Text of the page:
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Climate / Approving wind farm would be big step in making Yell carbon neutral, developer says

Norwegian company Statkraft now plans to develop a 18 turbine wind farm in Yell. Photo: Energy Isles

THE SCOTTISH Government giving the green light to the proposed Energy Isles wind farm would “mark a major step” in plans to turn Yell carbon neutral, according to its developer.

Last week Yell was announced as one of six islands chosen by the Scottish Government to become carbon neutral by 2040.

The island is already the base for tidal turbines, as well as the small community-owned Garth wind farm. Meanwhile the 17-turbine Beaw Field wind farm has consent, but yet to be constructed.

Still outstanding is the 18-turbine Energy Isles wind farm in the north west of the island, which is going through the process of seeking consent from the Scottish Government.

Its developer Statkraft believes giving the wind farm approval would go some to helping Yell become carbon neutral.

Project manager Rebecca Todd said: “The communities in Yell and the North Isles have been clear in their support for reducing emissions through renewable energy.

“Planning permission for the Energy Isles wind farm will mark a major step in helping the island achieve carbon neutrality by 2040 and we look forward receiving the Scottish Government’s decision on the project soon.”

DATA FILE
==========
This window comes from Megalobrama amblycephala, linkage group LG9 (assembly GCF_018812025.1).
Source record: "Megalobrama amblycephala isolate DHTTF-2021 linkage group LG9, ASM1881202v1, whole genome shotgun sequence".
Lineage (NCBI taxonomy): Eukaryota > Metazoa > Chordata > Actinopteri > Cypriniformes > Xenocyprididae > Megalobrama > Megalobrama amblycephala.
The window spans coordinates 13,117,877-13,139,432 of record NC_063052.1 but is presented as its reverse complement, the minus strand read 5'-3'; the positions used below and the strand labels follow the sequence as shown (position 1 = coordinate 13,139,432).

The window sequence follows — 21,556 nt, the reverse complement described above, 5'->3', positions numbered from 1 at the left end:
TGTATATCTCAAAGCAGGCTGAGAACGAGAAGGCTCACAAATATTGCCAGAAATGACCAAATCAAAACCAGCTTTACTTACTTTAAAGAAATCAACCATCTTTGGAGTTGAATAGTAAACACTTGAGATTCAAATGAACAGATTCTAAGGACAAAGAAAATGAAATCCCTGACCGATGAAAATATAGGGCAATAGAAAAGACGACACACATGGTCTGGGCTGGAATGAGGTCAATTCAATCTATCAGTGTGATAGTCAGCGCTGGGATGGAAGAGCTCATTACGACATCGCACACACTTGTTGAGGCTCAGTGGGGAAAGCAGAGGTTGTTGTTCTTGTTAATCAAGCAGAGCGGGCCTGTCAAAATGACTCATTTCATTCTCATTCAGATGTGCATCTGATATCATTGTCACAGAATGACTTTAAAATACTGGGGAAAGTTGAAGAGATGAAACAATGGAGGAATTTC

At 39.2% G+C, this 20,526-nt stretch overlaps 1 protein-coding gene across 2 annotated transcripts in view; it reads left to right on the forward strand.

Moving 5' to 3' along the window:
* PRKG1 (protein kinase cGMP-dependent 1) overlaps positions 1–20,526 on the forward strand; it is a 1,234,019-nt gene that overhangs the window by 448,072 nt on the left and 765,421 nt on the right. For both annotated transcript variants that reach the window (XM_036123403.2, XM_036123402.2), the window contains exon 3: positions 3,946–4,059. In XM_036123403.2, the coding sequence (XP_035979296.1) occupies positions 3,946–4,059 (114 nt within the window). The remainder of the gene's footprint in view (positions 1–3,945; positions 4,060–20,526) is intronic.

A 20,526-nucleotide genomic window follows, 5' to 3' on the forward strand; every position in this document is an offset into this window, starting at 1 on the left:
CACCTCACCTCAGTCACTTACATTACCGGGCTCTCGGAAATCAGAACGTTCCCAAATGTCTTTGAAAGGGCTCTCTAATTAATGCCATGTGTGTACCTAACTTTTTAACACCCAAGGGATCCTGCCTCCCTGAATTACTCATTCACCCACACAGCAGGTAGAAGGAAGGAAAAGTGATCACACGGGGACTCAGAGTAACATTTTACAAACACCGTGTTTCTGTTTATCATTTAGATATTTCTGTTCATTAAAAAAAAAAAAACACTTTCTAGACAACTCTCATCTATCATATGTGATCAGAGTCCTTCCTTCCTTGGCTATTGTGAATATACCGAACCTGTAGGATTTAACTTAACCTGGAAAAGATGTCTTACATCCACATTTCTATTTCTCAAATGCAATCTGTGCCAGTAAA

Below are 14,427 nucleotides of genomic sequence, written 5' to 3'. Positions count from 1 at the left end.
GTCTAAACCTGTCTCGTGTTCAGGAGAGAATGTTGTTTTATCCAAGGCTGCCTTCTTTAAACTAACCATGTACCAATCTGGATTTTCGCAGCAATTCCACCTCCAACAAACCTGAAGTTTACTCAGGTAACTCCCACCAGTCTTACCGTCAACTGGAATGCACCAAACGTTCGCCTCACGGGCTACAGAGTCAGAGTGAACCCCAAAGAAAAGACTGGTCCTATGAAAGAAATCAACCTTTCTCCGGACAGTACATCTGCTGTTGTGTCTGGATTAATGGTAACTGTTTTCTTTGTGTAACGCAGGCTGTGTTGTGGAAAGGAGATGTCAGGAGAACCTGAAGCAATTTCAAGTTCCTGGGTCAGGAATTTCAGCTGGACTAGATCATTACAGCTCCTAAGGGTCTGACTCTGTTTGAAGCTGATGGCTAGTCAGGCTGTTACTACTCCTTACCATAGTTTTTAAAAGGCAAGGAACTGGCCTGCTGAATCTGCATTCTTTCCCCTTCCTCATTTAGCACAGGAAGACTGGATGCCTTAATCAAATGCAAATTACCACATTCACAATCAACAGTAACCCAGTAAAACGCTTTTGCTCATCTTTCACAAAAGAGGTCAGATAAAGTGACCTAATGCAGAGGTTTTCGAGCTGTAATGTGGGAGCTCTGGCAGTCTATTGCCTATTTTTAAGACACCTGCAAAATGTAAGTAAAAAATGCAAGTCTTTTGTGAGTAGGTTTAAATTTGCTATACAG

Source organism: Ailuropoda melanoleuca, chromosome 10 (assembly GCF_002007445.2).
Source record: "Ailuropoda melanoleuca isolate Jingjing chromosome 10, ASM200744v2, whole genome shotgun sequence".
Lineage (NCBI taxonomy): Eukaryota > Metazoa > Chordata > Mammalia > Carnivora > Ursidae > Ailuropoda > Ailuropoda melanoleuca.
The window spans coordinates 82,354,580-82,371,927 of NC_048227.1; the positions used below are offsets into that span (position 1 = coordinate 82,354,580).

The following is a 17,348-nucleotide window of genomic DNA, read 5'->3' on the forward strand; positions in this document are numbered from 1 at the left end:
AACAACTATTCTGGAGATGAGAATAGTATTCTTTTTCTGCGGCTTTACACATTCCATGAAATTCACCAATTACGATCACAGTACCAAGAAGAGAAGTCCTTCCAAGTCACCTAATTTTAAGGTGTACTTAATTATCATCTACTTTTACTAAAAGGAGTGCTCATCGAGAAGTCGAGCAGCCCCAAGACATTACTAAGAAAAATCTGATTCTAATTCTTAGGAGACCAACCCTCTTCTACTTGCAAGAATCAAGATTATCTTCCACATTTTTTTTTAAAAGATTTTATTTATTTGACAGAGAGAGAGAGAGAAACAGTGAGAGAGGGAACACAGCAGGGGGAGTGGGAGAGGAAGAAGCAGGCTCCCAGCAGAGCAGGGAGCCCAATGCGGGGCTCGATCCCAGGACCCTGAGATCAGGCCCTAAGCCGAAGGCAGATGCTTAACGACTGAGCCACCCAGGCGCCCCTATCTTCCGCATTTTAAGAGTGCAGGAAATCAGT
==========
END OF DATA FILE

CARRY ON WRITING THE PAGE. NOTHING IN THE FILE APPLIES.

Derek Jamieson, project director for Energy Isles Ltd said: “We’re pleased that the Scottish Government is recognising the work that the community in Yell is doing to become carbon neutral.

“The Energy Isles windfarm has the potential to generate enough power for 157,000 homes, generating clean energy not just for Yell and Shetland as a whole, but helping to power the Mainland as well.”

During the planning process concern has been raised over the impact on peatland – a natural carbon store.

The Scottish Environment Protection Agency (SEPA) was one of a number of consultees which initially objected to plans for the wind farm, saying building the turbines on the peat bog there would have a “negative impact on climate change”.

But after the proposals were altered, with the number of turbines down and the development’s footprint reduced, SEPA and some others withdrew objections.

During the planning process Shetland Amenity Trust’s Paul Harvey also claimed the development “flies in the face of the Scottish Government’s wish to mitigate climate change”.

But had Jamieson said in response that the development’s peat management plan will “not only minimise the impact on the site itself but regenerate vital carpet bog areas elsewhere as well for a net gain in the amount of quality peatland here in Shetland”.

A Scottish Government calculator says it would take 1.7 years to pay back the emissions associated with constructing the wind farm.

But Harvey previously said the equation used in calculations is “considered by many with expertise in that field not to be fit for purpose”.